CROPLEY, Sir John, 2nd Bt. (1663-1713), of Red Lion Square, Mdx.
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Family and Education
b. 15 July 1663, o. s. of Sir Edward Cropley (d.v.p. 1665) of St. James Clerkenwell, Mdx. by Martha, da. of Robert Wilson, merchant, of London. educ. Clare, Camb. 1678; travelled abroad (Italy, France, Germany) 1686–9. unm. suc. fa. 1665, gdfa. as 2nd Bt. Nov. 1676.1
Descended from a London merchant, Cropley was the first member of his family to enter Parliament. The most important relationship in his political life began when he spent three years abroad from 1686, travelling in the company of Lord Ashley (Anthony*). The two became life-long friends. In December 1701 Ashley, now 3rd Earl of Shaftesbury, secured the return of Cropley for the borough of Shaftesbury. His election was reckoned by Lord Spencer (Charles*) as a ‘gain’ for the Whigs, and Robert Harley* also listed him as a Whig. An opponent of the predominantly Tory ministry of the first years of Anne’s reign, he told on 7 Dec. in favour of Lord Ranelagh (Richard Jones*), who was under attack from the commissioners of accounts for alleged corruption. On 13 Feb. 1703 Cropley voted for agreeing with the Lords’ amendments to the bill for enlarging the time for taking the oath of abjuration. Forecast as an opponent of the Tack, Cropley did not vote for it on 28 Nov. On 5 Dec. he told against the occasional conformity bill after it had been untacked. Classed as a ‘Churchman’ in the 1705 Parliament, he voted on 25 Oct. for the Court candidate for Speaker. As the ministry shifted towards the Junto, however, Cropley emerged as one of the members of a group of dissident Country Whigs. In the struggle over the regency bill he was one of the champions of the ‘whimsical’ clause, which would have disqualified all but about 40 named office-holders from the Commons after the Queen’s death. The clause was eventually lost on 18 Feb. 1706. Describing this outcome to James Stanhope*, Cropley wrote that
We lost it very honourably and advantageously . . . for . . . the crown has made the greatest concessions that ever were obtained . . . However, we had never yield[ed] to this exchange but that Sir Ri[chard Onslow, 3rd Bt.*] fainted at last in the pursuit and Ro[bert] Eyre*, unknown to Peter King* and I, . . . had treacherous made at my Lord Halifax’s [Charles Montagu*] this bargain . . . Notwithstanding we lost it but by eight when 440 in the House and many of our friends left us in the division merely, believing we were all parties to the bargain . . . We had two questions and in the last 14 of those friends, that perceived the treacherous part of R. Eyre, returned to us and I believe their resentment will help their inclination to be firm in the future.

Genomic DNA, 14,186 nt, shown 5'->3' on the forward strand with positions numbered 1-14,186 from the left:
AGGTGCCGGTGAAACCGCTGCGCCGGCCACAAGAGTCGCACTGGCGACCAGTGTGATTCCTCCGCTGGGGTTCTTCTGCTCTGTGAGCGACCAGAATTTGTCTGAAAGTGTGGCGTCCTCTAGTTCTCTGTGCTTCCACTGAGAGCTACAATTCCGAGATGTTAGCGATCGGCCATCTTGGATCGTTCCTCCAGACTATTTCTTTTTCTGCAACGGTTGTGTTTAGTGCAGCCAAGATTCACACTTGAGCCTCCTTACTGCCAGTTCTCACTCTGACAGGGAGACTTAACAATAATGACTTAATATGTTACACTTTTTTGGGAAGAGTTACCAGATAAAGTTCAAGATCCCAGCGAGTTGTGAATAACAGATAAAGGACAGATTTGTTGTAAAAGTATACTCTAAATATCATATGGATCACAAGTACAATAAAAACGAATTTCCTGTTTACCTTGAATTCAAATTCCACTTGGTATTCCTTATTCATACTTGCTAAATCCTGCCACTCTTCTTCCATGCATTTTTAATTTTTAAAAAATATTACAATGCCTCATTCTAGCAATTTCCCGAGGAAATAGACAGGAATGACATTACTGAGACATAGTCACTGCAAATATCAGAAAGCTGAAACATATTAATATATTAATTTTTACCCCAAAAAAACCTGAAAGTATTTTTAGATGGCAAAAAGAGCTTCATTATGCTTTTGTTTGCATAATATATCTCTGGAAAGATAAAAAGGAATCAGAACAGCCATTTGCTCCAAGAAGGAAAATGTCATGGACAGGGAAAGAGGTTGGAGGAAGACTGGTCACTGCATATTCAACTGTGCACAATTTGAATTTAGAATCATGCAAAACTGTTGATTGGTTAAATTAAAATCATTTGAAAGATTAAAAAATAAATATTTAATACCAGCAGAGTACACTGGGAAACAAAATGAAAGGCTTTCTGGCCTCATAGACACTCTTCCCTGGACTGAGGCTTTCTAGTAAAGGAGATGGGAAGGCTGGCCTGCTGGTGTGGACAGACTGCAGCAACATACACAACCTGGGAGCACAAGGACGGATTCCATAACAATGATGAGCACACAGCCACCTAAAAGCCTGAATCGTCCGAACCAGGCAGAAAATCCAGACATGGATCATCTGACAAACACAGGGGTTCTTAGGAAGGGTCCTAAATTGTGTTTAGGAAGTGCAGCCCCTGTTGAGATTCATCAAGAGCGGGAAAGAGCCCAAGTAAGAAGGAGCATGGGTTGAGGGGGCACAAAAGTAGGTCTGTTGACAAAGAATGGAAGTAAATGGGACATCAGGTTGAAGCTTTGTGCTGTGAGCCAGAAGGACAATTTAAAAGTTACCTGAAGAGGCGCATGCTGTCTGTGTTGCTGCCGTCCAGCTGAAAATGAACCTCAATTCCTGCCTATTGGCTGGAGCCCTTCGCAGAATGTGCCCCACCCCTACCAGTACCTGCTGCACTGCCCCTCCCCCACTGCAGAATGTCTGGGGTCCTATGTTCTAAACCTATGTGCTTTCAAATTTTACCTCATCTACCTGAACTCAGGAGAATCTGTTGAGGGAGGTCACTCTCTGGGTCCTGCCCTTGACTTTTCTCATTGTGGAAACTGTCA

To Shaftesbury he listed those office-holders who would be henceforth excluded from the Commons, adding
Here comes the best: no man to take any place after his being elected a Member of Parliament, but accepting such a place shall make his election void. This is the equivalent for our clause . . . ’Tis what we should last year have thought a great deal, but in exchange . . . a very sorry matter. But our clause being in reversion and this in present makes it go down . . . There was a real objection and danger in our clause, the unanimous resignation at the death of the Queen. On a whisper if they repealed the act they should be reinstated. However, I would have run the risk . . . I have made . . . somewhat of a formidable figure to our Whig lords. I have preferred what I judged right to all hazards . . . on principle adhering to that and no personal prejudice to them . . . I am much courted to heal up. I own a Whig ministry running riot makes my blood rise, only I know they are in chains themselves and hazard their all for that already given.
Having demonstrated his principled independence, Cropley was quite willing to co-operate with the Junto on other questions, and indeed did so in the 1706–7 session to secure the Union.2